Low levels of vitamin D have been associated with incidents of MS, a neuro de-generative disease, Alzheimer’s and the development of cancer. A new study by the University of Kentucky suggests that a diet low in vitamin D causes damage to the brain.
The study was published in the journal of Free Radical Biology and Medicine and revealed that rats who were fed a diet low in vitamin D for several months developed damage to the brain. It was also revealed that many different brain proteins were damaged, with a significant decrease in cognitive performance on tests of learning and memory.
“Given that vitamin D deficiency is especially widespread among the elderly, we investigated how during aging from middle-age to old-age how low vitamin D affected the oxidative status of the brain,” said lead author on the paper Allan Butterfield, professor in the UK Department of Chemistry, director of the Center of Membrane Sciences, faculty of Sanders-Brown Center on Aging, and director of the Free Radical Biology in Cancer Core of the Markey Cancer Center. “Adequate vitamin D serum levels are necessary to prevent free radical damage in brain and subsequent deleterious consequences.”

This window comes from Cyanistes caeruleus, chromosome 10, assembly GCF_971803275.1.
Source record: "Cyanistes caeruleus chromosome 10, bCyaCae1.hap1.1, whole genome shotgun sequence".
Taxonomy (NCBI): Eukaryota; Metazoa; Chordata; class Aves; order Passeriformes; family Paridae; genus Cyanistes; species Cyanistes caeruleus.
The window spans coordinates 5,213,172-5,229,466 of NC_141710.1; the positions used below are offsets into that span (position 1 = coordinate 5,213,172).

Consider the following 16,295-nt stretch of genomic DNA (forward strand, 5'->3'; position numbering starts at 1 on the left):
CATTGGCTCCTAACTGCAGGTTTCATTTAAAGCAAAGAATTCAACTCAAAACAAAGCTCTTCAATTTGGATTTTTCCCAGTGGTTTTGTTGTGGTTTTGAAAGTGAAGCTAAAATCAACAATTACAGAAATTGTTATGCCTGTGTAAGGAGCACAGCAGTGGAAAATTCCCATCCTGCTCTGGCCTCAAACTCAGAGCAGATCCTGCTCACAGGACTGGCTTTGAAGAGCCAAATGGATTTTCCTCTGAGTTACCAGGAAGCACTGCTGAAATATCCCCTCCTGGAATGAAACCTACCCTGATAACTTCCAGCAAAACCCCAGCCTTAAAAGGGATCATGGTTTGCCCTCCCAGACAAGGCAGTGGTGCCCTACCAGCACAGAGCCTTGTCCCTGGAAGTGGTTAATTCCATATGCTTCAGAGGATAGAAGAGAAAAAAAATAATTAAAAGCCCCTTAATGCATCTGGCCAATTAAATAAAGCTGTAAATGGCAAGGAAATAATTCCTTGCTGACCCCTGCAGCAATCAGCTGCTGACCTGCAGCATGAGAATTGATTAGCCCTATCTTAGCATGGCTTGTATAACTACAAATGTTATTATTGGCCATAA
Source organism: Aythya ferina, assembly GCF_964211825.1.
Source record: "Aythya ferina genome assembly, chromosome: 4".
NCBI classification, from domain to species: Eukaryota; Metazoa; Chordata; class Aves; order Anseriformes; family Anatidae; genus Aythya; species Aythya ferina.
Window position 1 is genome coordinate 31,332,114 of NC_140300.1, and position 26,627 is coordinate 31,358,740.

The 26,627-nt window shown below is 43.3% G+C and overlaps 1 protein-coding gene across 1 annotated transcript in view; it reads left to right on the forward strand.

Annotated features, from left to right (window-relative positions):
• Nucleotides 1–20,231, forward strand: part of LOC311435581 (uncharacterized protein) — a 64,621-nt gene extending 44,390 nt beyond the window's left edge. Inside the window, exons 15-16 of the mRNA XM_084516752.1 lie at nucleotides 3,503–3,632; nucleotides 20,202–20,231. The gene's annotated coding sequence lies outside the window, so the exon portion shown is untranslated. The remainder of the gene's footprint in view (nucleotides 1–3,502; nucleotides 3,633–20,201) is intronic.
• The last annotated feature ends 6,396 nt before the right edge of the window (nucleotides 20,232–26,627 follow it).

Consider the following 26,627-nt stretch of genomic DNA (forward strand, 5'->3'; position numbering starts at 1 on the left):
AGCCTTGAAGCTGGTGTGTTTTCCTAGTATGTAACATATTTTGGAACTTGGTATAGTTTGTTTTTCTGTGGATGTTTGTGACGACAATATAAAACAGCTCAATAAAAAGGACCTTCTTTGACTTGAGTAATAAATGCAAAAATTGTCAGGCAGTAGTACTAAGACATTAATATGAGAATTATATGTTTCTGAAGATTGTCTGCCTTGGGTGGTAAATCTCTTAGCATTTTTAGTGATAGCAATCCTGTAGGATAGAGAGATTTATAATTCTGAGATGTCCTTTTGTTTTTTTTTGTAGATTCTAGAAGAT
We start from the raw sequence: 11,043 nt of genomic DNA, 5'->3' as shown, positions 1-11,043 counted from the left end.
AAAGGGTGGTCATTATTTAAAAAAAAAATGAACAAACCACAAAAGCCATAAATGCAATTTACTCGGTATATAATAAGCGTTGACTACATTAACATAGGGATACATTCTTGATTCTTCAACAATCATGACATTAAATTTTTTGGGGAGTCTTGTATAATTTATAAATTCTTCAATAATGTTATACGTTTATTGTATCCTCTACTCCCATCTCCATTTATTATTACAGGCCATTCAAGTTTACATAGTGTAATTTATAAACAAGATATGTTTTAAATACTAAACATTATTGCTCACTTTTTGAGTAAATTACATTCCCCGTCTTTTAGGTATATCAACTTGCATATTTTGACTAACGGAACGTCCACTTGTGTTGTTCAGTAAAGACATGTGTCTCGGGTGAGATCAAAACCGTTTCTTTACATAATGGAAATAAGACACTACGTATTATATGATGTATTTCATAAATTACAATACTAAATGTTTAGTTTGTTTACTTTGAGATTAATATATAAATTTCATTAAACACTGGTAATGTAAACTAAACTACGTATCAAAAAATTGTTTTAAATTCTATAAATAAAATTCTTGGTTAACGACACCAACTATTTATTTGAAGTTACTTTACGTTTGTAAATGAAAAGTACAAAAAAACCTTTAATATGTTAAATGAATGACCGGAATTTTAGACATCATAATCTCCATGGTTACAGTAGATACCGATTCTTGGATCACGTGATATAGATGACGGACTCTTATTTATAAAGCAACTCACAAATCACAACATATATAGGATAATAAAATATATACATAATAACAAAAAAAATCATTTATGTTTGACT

Jeriel T.R. Keeney, Sarah Förster, Rukhsana Sultana, Lawrence D. Brewer, Caitlin S. Latimer, Jian Cai, Jon B. Klein, Nada M. Porter, D. Allan Butterfield. Dietary vitamin D deficiency in rats from middle to old age leads to elevated tyrosine nitration and proteomics changes in levels of key proteins in brain: Implications for low vitamin D-dependent age-related cognitive decline. Free Radical Biology and Medicine, 2013; 65: 324 DOI: 10.1016/j.freeradbiomed.2013.07.019